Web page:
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Keywords:

  • ammonium;
  • Hyparrhenia diplandra;
  • Lamto;
  • nitrate;
  • nitrification inhibition;
  • nitrogen cycling;
  • recycling efficiency;
  • savanna

Summary

  • 1
    Wet tropical savannas have high grass productivity despite the fact that nitrogen is generally limiting for primary production and soil nutrient content is typically very low. Nitrogen recycling, and especially nitrification, is supposed to be a strong determinant of the balance between conservation and loss of nutrients at the ecosystem level. The important primary production observed in wet tropical savannas might be due to a tight nutrient cycling and the fact that some grass species inhibit soil nitrification.
  • 2
    Using a general theoretical ecosystem model taking both nitrate and ammonium into account, we investigate analytically, using a four–compartment-differential-equation system the general conditions under which nitrification inhibition enhances primary production. We then estimate the quantitative impact of such a mechanism on the dynamics and budget of nitrogen in a well-documented ecosystem, the Lamto savanna (Ivory Coast). This ecosystem is dominated by the grass Hyparrhenia diplandra, which drastically reduces nitrification in the whole savanna except for a small zone. While this small zone supports a lower grass primary production, nitrification is higher, most likely due to the presence of another genotype of H. diplandra, which has no effect on nitrification processes. Ultimately, we test whether differences in nitrification fluxes can alone explain this variation in primary production.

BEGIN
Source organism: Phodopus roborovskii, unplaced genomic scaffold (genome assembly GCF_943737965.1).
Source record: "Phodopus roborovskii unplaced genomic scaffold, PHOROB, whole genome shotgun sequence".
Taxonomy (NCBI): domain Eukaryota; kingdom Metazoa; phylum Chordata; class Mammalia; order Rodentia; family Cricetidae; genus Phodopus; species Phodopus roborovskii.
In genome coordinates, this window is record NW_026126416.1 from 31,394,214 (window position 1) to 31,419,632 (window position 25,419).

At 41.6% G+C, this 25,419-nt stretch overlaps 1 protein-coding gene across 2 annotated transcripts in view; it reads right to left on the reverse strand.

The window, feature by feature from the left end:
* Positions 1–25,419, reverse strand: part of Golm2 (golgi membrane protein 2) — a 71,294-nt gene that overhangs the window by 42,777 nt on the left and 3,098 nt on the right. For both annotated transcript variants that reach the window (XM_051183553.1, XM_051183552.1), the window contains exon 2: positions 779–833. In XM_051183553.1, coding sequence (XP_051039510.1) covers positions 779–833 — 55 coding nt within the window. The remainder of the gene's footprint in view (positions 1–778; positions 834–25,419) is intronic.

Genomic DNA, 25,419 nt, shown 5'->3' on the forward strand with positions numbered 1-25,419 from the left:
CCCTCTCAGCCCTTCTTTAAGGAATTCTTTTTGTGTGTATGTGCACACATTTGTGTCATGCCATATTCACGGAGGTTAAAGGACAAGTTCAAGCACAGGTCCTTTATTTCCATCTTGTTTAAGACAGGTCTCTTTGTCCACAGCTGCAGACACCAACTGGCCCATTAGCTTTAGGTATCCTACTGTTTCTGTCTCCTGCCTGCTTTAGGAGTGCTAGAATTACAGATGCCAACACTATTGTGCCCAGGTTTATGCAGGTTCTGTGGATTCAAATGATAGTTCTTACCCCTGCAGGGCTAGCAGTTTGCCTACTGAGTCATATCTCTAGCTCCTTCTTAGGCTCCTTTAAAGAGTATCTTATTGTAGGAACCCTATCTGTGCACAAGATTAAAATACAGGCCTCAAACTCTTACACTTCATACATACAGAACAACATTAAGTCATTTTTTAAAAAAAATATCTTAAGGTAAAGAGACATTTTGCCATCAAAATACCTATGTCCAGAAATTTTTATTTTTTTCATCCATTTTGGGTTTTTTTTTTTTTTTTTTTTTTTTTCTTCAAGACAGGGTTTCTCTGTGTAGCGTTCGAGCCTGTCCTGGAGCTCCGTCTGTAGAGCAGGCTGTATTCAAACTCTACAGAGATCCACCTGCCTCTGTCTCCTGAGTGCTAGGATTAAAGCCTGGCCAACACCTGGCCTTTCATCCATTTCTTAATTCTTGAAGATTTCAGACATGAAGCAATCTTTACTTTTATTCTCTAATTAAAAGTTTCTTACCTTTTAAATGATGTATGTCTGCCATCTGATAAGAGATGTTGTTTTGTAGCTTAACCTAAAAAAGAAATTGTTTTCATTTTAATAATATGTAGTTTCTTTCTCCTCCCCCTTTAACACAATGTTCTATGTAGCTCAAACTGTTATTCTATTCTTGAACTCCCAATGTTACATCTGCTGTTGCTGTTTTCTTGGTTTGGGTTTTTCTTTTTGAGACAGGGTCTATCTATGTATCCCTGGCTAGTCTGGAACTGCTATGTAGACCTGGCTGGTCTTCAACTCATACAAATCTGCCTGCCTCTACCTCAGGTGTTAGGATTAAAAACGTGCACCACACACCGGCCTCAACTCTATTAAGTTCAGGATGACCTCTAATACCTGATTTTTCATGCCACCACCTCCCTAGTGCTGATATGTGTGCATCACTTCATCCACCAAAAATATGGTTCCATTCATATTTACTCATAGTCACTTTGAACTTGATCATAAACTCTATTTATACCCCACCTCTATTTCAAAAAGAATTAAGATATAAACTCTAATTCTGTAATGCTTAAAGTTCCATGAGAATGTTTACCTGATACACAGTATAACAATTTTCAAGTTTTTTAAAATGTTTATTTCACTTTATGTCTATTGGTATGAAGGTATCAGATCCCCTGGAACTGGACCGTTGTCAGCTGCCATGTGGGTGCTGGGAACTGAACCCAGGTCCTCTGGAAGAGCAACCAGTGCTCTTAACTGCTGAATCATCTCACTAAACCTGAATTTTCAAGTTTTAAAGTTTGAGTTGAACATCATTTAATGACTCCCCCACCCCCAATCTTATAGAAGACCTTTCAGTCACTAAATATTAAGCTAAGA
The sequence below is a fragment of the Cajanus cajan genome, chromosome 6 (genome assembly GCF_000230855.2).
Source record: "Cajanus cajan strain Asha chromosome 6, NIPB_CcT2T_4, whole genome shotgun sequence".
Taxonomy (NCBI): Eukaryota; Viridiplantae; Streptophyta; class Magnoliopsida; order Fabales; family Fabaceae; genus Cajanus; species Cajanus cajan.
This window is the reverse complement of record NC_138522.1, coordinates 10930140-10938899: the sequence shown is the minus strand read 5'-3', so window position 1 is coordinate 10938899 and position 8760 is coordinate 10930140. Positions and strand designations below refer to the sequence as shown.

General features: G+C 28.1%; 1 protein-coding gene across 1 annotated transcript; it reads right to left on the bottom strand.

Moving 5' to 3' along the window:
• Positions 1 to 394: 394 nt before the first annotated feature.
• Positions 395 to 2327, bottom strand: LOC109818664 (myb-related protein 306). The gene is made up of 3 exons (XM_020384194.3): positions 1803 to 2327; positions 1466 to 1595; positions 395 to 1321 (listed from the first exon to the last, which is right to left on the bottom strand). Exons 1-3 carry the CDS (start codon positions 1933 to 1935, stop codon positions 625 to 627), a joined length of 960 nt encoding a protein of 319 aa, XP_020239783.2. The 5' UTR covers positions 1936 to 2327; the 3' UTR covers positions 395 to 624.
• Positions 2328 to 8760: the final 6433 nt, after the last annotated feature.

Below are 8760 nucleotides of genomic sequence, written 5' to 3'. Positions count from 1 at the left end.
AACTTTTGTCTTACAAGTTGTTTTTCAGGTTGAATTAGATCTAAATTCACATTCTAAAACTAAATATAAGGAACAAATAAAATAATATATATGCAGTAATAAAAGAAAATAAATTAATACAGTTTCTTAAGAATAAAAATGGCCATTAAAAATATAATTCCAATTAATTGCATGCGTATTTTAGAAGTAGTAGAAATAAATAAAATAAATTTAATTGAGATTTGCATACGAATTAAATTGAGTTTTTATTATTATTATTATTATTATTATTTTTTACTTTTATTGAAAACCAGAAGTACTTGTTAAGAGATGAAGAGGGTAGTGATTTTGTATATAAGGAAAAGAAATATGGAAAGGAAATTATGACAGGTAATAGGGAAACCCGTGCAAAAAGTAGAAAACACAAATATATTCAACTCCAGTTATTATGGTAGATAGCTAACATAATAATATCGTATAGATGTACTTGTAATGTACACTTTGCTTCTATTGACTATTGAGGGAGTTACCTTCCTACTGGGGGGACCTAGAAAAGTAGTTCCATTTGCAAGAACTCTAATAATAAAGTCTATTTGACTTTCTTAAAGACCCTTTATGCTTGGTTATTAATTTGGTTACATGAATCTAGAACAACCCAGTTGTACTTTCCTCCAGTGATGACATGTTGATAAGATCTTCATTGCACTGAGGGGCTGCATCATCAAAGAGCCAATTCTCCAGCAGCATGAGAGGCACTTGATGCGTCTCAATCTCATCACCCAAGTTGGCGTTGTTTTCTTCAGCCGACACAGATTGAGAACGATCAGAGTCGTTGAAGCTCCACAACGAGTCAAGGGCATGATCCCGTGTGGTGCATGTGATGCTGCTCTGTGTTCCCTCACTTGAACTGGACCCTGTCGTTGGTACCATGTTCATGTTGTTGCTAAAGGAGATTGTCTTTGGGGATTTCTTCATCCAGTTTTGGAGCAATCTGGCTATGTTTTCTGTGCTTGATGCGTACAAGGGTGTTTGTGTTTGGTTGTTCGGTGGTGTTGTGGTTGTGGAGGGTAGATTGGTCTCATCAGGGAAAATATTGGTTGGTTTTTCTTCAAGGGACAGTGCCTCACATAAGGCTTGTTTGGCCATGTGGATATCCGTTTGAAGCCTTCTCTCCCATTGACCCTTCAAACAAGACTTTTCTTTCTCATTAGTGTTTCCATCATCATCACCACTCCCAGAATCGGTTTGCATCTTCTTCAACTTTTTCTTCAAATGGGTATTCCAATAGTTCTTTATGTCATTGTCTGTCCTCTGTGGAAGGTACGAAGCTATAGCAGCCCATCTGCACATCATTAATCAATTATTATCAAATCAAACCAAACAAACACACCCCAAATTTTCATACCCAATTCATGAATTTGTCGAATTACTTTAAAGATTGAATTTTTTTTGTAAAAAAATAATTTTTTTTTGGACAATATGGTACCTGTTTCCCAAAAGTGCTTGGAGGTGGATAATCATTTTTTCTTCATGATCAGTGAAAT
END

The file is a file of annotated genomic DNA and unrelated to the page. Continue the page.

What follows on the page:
• 3
    Model analysis shows that nitrification inhibition enhances primary production only if the recycling efficiency – that is, the fraction of nitrogen passing through a compartment that stays inside the ecosystem – of ammonium is higher than the recycling efficiency of nitrate. This condition probably manifests itself in most soils as ammonium is less mobile than nitrate and is not touched by denitrification. It also depends partially on the relative affinity of plants for ammonium or nitrate. The numerical predictions for this model in the Lamto savanna show that variations in nitrification inhibition capacity may explain observed differences in primary production.
  • 4
    In conclusion we find that nitrification inhibition is a process which probably enhances ecosystem fertility in a sustainable way, particularly in situations of high nitrate leaching and denitrification fluxes. This mechanism could explain the ecological advantage exhibited by native African grasses over indigenous grasses in South-American pastures.